Tag Archive | Eric Schlosser

six calories of separation

I am related to Fay Wray. Yes, the actress well-known for her theatrical screams, who portrayed Ann Darrow in the original King Kong film. More dramatically, though inadvertently, she was “the beauty who killed the beast”. I guess lots of ordinary people have some connection to famous ones–but mine is pretty crazy, right? When Fay Wray died in 2004 at the age of 96, the lights of the Empire State Building were extinguished for fifteen minutes in her honor.download

The story is even a little more interesting. Cousin Fay was born in Canada to a Mormon family who eventually moved to Hollywood. She attended high school there and entered the film industry at a young age. Though most famous for her role in King Kong, she had many film and TV roles in her long career. It was in Hollywood that she met and married my grandfather’s cousin, Robert Riskin. Well, I know you are probably wondering if my connection by marriage counts–but Robert Riskin has a celebrated history as well. He was a prolific playwright and screenwriter–an Academy Award winner best known for his work with the director Frank Capra on films such as It Happened One Night, You Can’t Take it With You and Mr. Deeds Goes to Town.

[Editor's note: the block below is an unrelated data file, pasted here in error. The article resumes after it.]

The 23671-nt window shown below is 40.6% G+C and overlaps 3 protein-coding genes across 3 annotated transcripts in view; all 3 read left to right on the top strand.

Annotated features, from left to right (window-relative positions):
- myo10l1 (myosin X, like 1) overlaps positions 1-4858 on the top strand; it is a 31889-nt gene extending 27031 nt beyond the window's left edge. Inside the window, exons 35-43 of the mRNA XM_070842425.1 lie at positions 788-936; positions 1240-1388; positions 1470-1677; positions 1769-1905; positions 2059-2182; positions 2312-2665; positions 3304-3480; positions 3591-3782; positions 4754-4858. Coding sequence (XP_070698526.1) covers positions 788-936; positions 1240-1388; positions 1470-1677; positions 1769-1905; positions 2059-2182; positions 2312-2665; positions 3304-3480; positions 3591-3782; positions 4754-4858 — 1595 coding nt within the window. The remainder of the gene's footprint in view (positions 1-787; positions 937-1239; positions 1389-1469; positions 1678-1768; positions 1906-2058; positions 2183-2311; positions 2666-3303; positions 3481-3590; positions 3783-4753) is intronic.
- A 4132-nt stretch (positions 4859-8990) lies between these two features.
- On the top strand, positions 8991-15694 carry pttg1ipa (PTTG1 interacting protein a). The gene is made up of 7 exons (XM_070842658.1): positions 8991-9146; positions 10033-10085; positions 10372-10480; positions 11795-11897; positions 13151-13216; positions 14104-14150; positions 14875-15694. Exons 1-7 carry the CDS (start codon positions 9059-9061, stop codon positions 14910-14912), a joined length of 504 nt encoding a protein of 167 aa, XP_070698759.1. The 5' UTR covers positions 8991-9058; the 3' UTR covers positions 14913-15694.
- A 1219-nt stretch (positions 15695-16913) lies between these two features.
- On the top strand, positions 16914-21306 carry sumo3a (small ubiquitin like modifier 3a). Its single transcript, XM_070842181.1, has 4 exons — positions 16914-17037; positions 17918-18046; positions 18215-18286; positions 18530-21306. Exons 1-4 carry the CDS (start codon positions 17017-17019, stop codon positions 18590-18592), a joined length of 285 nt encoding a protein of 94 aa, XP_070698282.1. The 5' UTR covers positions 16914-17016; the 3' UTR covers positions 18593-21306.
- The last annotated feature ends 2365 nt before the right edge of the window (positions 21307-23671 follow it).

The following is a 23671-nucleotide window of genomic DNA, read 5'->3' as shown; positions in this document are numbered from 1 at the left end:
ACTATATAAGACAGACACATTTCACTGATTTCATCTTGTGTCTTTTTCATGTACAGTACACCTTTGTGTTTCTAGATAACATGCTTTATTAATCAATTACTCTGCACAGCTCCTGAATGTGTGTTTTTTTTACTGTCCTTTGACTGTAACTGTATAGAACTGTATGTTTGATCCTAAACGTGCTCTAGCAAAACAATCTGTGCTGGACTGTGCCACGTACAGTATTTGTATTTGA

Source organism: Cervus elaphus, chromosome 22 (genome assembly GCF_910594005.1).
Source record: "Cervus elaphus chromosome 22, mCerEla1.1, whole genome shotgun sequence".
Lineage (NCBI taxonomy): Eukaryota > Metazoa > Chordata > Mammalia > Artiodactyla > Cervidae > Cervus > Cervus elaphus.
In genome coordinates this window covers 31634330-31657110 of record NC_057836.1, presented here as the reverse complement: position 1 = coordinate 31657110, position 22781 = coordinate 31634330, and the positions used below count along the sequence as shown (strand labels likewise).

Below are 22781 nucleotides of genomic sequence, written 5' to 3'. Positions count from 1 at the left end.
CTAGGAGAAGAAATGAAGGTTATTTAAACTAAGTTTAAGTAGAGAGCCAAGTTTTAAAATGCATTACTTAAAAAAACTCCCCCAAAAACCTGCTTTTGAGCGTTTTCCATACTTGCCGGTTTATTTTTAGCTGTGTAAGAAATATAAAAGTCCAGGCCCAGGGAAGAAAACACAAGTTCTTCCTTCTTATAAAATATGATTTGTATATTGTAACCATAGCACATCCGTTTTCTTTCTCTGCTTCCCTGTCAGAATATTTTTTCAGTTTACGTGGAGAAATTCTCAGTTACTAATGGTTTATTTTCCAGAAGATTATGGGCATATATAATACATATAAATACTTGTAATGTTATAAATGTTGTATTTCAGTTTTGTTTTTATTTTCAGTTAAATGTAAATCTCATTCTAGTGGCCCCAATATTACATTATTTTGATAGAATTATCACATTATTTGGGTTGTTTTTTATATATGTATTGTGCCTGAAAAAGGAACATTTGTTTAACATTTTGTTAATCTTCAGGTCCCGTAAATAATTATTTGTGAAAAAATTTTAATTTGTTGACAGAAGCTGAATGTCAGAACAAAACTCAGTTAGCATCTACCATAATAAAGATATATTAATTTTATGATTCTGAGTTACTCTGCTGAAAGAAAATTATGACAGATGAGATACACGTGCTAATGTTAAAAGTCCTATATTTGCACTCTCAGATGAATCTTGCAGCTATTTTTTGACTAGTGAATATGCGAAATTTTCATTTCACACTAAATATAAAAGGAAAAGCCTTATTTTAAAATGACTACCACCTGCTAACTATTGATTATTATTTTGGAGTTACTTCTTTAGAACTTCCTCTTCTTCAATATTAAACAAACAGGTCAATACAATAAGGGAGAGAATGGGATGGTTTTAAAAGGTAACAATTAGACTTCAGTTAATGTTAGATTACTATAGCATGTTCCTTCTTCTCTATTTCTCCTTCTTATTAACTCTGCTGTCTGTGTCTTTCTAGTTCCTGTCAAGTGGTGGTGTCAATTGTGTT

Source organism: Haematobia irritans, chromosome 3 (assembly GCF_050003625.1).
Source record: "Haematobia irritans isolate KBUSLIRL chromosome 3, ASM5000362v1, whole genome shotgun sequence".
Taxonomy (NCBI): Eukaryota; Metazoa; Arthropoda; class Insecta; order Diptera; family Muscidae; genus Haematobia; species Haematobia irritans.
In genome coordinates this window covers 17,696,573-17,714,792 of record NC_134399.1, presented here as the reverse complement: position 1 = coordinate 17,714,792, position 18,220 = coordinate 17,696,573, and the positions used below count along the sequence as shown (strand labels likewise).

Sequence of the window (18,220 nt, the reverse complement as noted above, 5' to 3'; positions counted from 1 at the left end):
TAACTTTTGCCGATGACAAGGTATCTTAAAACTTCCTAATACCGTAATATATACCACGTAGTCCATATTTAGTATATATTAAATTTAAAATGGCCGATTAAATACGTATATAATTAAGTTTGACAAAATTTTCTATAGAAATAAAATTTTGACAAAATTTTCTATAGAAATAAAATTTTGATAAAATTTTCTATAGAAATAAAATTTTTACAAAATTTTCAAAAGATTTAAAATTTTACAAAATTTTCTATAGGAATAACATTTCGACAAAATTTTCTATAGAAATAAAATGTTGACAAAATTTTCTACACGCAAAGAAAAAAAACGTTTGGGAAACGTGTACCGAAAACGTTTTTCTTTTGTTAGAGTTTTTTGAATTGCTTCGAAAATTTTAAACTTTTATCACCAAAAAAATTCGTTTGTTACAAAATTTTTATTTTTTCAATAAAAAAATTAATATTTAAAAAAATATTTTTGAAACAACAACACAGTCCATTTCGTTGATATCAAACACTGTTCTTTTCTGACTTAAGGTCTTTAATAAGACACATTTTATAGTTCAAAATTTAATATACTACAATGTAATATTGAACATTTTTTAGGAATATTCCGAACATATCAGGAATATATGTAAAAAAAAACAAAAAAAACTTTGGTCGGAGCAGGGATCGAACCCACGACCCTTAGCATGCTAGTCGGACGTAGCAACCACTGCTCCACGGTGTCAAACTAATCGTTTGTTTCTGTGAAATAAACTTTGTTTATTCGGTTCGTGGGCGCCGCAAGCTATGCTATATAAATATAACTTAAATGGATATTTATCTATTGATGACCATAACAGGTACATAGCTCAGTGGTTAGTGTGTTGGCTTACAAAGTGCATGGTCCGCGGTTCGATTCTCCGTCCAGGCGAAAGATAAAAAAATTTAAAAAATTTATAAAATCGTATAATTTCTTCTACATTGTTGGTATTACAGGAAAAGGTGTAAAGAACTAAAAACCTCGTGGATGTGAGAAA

So, while they led very glamorous Hollywood lives, the bulk of my relatives lingered in New York. Though many of them possessed various artistic talents, my celebrity relations remained thus limited. Nonetheless, though I live in a tiny circumscribed world, I am tickled by the notion of brushes with fame. My shortlist includes that of being picked up while hitchhiking in Big Sur by Carl Reiner and his wife Estelle, and of providing nutritional services to Tommy Lee Jones, Tom Brokaw, Peter Martins, and Bill Bradley during my various stints as a waitress. I actually had a little tiff with Mr. Bradley about a diet soda–he shouldn’t have been drinking the stuff anyway.

And, then there are my amazing nutrition connections. I have mentioned before in various posts that not only do I know Mark Hyman–I lived with him during college; I had breakfast with Marc David; I am pretty positive that I grew up in the same town as Michael Pollan–so that is association by geography; and I did clearly imagine seeing Mark Bittman in Brooklyn one day.